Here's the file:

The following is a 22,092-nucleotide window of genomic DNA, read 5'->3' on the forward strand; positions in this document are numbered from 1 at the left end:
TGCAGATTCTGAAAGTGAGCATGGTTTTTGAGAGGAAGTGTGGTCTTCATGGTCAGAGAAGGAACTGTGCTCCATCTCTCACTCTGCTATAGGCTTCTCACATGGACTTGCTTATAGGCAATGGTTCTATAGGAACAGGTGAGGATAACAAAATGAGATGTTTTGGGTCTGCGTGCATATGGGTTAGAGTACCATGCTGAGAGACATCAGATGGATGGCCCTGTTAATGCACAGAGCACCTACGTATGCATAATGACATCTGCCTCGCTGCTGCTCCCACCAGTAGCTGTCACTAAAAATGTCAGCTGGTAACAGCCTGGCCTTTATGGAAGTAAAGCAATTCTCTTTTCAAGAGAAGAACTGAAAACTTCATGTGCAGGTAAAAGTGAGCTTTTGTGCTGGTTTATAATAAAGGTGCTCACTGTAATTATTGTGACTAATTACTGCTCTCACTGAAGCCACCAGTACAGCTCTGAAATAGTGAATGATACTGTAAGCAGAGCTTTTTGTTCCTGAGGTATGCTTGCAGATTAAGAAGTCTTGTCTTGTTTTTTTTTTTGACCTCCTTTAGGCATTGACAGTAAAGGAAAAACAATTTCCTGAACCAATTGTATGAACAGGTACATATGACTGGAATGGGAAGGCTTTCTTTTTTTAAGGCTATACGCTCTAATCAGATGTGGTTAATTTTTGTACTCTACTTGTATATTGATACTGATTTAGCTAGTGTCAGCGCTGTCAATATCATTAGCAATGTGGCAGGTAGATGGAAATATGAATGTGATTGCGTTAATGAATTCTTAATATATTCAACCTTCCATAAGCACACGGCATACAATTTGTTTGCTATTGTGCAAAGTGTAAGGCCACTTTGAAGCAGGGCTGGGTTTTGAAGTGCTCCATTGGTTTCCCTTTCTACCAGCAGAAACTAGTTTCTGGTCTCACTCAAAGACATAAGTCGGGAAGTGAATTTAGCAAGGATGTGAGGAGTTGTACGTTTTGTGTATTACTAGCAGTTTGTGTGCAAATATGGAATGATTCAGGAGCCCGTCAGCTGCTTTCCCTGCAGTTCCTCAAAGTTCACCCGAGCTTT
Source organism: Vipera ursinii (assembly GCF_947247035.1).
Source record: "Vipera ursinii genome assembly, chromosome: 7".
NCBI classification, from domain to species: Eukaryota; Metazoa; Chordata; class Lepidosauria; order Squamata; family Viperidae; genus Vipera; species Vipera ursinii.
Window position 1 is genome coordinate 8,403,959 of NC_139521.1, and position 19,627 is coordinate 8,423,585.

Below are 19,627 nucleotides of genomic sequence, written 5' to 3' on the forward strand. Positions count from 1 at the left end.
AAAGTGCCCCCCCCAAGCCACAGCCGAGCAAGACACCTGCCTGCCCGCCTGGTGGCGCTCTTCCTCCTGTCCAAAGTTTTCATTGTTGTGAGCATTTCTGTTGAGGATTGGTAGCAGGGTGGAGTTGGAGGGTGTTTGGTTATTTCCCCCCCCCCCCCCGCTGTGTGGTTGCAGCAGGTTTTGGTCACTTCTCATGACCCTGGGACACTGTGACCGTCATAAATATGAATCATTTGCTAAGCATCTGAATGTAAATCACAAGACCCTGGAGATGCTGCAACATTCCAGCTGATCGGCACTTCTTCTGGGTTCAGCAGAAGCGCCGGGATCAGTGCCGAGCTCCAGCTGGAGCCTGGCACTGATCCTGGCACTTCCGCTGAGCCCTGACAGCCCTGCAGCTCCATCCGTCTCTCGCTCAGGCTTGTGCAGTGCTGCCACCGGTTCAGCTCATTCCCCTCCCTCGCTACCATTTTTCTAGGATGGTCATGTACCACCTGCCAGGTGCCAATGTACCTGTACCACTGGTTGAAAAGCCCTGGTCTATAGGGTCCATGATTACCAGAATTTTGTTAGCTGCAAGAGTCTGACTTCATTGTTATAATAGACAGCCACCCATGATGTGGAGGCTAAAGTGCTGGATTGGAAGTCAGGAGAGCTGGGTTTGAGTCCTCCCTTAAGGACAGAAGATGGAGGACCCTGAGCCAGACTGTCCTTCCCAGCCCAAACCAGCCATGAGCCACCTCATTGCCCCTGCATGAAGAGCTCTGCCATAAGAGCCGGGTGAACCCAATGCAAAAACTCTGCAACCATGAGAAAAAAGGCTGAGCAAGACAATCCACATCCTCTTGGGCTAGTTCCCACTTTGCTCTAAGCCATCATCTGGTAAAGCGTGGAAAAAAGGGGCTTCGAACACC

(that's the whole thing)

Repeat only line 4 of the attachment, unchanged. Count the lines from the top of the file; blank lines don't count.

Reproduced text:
Source record: "Vipera ursinii genome assembly, chromosome: 7".